roots of barbecue have been totally ignored by the celebrity industry. What’s one dish every beginner should master?

A fried egg.

CHEF BRANDON JOHNS GRANGE KITCHEN & BAR 118 W. Liberty St., Ann Arbor. 734-995-2107

5-10pm, Monday-Thursday (bar open until 11pm). 5-11pm, Friday & Saturday (bar open until 1am). 10am-3pm, Sunday. What’s the story behind one of your favorite menu items? Our Fried Pig’s Head, HILARY NICHOLS PHOTOGRAPHY

which has been on-and-off our menu for all of the ten years we’ve been open. We do a lot of whole animal butchery at Grange, so we come up with creative ways to use the “other” parts. This dish was created out of that necessity. How would you describe your style of cooking?

Straightforward and clear. With occasional unusual combinations. I like to let the exceptional ingredients we use at Grange shine.

done without Tantre Farm, especially in the early days. And they still provide us with a ton of produce. Larry Doll from Favorite local place to Old Brick Farm in Chelsea has source ingredients? After been providing Grange with 10+ years of sourcing almost exclusively local ingredients we the best ducks around. Detroit have a long list of favorites. We Mushroom Company is hitting couldn’t have done what we’ve is out of the park as well. CONT’D ON P8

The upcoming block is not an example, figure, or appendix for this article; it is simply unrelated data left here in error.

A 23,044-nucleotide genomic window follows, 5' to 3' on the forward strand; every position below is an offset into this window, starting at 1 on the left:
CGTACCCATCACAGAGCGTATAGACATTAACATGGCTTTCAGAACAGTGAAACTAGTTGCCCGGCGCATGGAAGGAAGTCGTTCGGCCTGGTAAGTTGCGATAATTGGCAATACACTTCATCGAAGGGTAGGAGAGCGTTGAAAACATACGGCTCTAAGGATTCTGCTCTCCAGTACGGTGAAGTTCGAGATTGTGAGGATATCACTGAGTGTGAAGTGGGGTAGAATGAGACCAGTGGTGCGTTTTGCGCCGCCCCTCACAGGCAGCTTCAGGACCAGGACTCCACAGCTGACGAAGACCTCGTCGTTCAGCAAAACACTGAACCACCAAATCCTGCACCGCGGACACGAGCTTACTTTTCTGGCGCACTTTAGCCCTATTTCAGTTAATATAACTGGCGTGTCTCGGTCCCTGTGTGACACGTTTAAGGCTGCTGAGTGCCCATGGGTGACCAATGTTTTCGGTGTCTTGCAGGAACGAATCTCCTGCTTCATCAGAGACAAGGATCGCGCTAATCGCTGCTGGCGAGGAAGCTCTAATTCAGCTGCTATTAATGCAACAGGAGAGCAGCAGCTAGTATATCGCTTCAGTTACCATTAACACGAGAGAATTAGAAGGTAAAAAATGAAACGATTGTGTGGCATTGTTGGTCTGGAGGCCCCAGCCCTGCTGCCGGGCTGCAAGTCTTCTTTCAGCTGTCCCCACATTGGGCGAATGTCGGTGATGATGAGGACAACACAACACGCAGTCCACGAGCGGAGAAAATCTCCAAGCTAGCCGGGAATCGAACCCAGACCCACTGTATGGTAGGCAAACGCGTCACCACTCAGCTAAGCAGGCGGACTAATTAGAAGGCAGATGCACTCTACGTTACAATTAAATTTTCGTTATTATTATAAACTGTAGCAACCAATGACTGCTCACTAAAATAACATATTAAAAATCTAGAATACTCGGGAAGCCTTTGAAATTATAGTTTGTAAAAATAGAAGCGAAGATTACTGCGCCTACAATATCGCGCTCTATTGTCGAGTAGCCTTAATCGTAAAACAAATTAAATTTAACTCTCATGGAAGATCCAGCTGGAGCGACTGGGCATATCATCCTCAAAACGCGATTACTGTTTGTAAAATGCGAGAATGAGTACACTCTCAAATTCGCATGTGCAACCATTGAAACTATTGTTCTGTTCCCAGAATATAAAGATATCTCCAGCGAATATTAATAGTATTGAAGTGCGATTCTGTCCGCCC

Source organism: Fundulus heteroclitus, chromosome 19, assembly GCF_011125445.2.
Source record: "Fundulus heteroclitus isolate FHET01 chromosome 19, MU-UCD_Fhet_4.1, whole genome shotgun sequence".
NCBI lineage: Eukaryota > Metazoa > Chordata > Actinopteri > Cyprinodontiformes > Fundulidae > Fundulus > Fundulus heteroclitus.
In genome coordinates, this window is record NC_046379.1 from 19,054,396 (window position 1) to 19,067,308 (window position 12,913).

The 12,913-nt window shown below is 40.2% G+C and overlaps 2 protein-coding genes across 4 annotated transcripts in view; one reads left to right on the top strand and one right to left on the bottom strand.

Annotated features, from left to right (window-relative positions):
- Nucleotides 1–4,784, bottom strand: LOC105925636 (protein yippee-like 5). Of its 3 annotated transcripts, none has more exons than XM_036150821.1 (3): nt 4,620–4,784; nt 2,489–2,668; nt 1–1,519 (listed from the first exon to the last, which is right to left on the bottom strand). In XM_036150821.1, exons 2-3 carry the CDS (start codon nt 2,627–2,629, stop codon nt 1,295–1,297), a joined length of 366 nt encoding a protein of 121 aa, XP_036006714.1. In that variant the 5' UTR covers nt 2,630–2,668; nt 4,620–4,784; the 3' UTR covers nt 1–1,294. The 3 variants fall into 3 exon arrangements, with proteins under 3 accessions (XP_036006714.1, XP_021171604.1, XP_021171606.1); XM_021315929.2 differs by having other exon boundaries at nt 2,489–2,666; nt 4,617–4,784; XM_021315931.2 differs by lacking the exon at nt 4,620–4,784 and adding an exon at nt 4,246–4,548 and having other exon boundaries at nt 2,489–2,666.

CHEF CHRISTIAN HANG THE RAVENS CLUB 207 S. Main St., Ann Arbor. 734-214-0400. Bar hours: 4pm-1am, Monday-Wednesday. 4pm-2am, Thursday-Friday. 5pm-2am, Saturday. 5pm-1am, Sunday. Kitchen hours: 4pm-midnight, Monday-Saturday. 5pm-midnight, Saturday. 5-11pm, Sunday. Happy Hour: 4-6pm, MondayFriday & 9pm-close, Thursday.

What ingredients are you most excited about right now? Indian curry. What would your last meal be? King crab legs. What’s your go-to meal to make at home?

Ramen noodles.

How would you describe your style of cooking?

What did you have for dinner last night?

French and Asian.

Homemade soup.

Where do you find inspiration? Watching the

Favorite pot, pan, or kitchen tool? Tweezers!

What are some of the most interesting current industry trends?

Gastronomy and hyper-local foods.

Is there a chef you admire the most?

Eric Ripert, who is known for his work with seafood.





SINCE ‘06 8 


2019 /


TV show Iron Chef.


Favorite local place to source ingredients? Cherry


Capital Foods is incredible, but I try to buy from as many small local farms as possible. I particularly adore Champion Farms, Gifted Grass, Feral Daughters Farm, Tantre Farms, Handsome Farms, White Lotus Farms... I could keep going. We’re so lucky to have so many amazing farmers in Michigan.

What would your last meal be? I feel like this

could change at any moment, but my answer today is seared halloumi cheese, good a$$ bread, olives and bourbon. What’s your go-to meal to make at home?

Walking Tacos.

What did you have for dinner last night? Roasted

veggies, quinoa and hummus. You caught me on a good night— usually, it’s cheese and Lacroix.


EXECUTIVE CHEF ALLIE LYTTLE THE STANDARD BISTRO & LARDER 5827 Jackson Rd., Ann Arbor. 734-263-2543. 11am-9pm, Monday-Thursday. 11am-10pm, Friday. 9am-10pm, Saturday. 9am-9pm, Sunday. How would you describe your style of cooking?